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Limitation of Collared Lemming Population Growth at Low Densities by Predation Mortality
Donald G. Reid, Charles J. Krebs and Alice Kenney
Vol. 73, No. 3 (Sep., 1995), pp. 387-398
Stable URL: http://www.jstor.org/stable/3545963
Page Count: 12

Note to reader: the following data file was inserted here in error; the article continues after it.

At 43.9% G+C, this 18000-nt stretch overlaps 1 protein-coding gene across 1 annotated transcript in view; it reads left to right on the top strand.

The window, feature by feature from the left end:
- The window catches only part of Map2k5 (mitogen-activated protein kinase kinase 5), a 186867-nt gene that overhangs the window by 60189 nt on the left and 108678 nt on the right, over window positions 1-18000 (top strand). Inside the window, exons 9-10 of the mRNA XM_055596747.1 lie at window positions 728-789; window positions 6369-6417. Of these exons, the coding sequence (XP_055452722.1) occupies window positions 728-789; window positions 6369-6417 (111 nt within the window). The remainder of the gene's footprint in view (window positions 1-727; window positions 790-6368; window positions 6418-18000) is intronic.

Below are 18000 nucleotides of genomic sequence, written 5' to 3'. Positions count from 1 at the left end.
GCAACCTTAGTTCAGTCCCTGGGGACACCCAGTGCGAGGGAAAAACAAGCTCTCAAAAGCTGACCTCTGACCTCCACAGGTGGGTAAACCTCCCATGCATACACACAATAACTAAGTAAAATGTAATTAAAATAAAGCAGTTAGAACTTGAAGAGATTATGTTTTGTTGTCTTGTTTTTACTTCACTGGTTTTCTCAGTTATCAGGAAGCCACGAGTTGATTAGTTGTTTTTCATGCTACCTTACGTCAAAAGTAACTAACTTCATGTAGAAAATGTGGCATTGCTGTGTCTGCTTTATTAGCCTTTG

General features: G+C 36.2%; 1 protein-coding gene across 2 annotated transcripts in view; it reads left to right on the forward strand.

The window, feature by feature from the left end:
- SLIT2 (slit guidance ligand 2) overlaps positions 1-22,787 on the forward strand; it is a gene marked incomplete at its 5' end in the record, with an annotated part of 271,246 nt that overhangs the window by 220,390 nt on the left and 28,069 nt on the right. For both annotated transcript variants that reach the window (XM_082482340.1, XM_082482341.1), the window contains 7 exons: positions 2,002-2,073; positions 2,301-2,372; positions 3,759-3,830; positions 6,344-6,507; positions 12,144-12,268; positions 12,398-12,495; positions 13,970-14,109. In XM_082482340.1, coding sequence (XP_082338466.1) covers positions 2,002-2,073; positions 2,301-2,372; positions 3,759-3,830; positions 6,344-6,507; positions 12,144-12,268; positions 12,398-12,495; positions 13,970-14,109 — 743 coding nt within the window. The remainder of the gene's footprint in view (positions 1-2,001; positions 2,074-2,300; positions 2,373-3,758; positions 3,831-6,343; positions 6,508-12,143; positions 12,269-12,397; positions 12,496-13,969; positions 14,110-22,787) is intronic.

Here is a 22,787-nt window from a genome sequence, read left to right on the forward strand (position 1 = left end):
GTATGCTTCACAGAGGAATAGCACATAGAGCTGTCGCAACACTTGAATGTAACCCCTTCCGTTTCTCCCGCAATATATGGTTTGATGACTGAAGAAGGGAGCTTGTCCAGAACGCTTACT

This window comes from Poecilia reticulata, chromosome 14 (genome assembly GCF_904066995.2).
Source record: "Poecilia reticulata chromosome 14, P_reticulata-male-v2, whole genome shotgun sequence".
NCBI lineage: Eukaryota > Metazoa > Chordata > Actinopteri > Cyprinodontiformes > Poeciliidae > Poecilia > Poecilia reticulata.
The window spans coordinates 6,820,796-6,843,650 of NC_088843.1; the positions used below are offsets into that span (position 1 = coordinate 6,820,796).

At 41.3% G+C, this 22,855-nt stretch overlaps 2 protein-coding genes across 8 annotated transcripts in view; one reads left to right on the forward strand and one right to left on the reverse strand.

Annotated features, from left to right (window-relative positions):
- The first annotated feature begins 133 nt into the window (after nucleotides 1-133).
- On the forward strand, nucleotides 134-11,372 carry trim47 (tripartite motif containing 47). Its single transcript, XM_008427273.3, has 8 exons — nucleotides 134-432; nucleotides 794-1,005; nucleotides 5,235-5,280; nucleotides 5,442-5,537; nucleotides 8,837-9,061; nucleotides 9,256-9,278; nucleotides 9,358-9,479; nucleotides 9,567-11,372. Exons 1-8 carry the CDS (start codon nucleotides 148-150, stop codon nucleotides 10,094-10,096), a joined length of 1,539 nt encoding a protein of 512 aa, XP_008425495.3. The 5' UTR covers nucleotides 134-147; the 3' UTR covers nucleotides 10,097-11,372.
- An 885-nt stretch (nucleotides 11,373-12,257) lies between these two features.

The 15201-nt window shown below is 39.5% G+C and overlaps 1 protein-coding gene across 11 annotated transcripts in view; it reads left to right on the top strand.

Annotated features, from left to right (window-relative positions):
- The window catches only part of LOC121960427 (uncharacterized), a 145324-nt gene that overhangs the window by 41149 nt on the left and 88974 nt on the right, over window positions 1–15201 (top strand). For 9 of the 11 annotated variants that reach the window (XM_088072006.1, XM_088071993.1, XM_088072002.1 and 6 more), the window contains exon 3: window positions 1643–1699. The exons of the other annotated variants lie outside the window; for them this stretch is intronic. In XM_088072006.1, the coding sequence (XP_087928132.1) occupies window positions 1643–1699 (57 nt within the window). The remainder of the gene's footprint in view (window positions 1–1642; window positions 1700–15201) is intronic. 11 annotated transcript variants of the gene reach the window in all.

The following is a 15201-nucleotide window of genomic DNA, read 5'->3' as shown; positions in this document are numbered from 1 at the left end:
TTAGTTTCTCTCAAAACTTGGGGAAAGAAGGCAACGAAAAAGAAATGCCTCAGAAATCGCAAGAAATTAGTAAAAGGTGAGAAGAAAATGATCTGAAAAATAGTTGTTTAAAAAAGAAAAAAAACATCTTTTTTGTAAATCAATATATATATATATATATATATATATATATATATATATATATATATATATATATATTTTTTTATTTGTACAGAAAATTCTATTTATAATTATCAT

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Populations of the collared lemming (Dicrostonyx kilangmiutak) and the tundra vole (Microtus oeconomus) have been at consistently low densities, and non-cyclic, at Pearce Point, Northwest Territories, Canada, for six yr. In most summers population densities decline, or only increase marginally, despite ongoing reproduction. We investigated the hypothesis that predation mortality is sufficient and necessary to curtail lemming population growth in summer. To test predictions of the hypothesis, we compared lemming demography, using mark-recapture and radiotelemetry, on a population from which predators were excluded (PE), using a perimeter fence and aerial mesh of nylon (11.4 ha), with demographies of three control populations (18-25 ha). Predation was the proximate cause of the majority of adult and neo-natal mortality, and was not replaced in a compensatory fashion by any other mortality factor in the PE. Significantly fewer adult lemmings died in the PE, and consequently survival inside the PE was significantly enhanced. Recruitment of juvenile lemmings to the adult population was significantly higher in the PE on a per unit area basis. The lemming population in PE followed a significantly different trajectory than the control populations in 1990 and 1991, remaining fairly stable while controls declined. However, the protected population did not grow, apparently because of juvenile dispersal: telemetered juveniles dispersed at an average rate of 53 m/d within the first ten d after weaning. We believe that the protected area was too small to encompass such dispersal, and that emigrants were not replaced by immigrating juveniles since the latter faced heavy mortality outside the exclosure. In 1992, numbers on PE and all controls grew, in conjunction with a regional absence of rough-legged hawks (Buteo lagopus) and a scarcity of red foxes (Vulpes vulpes), the two principal microtine predators. Tundra vole population growth was also limited by predation mortality, but to a lesser extent. We conclude that predation mortality is sufficient and necessary to limit summer population growth in these microtine species.
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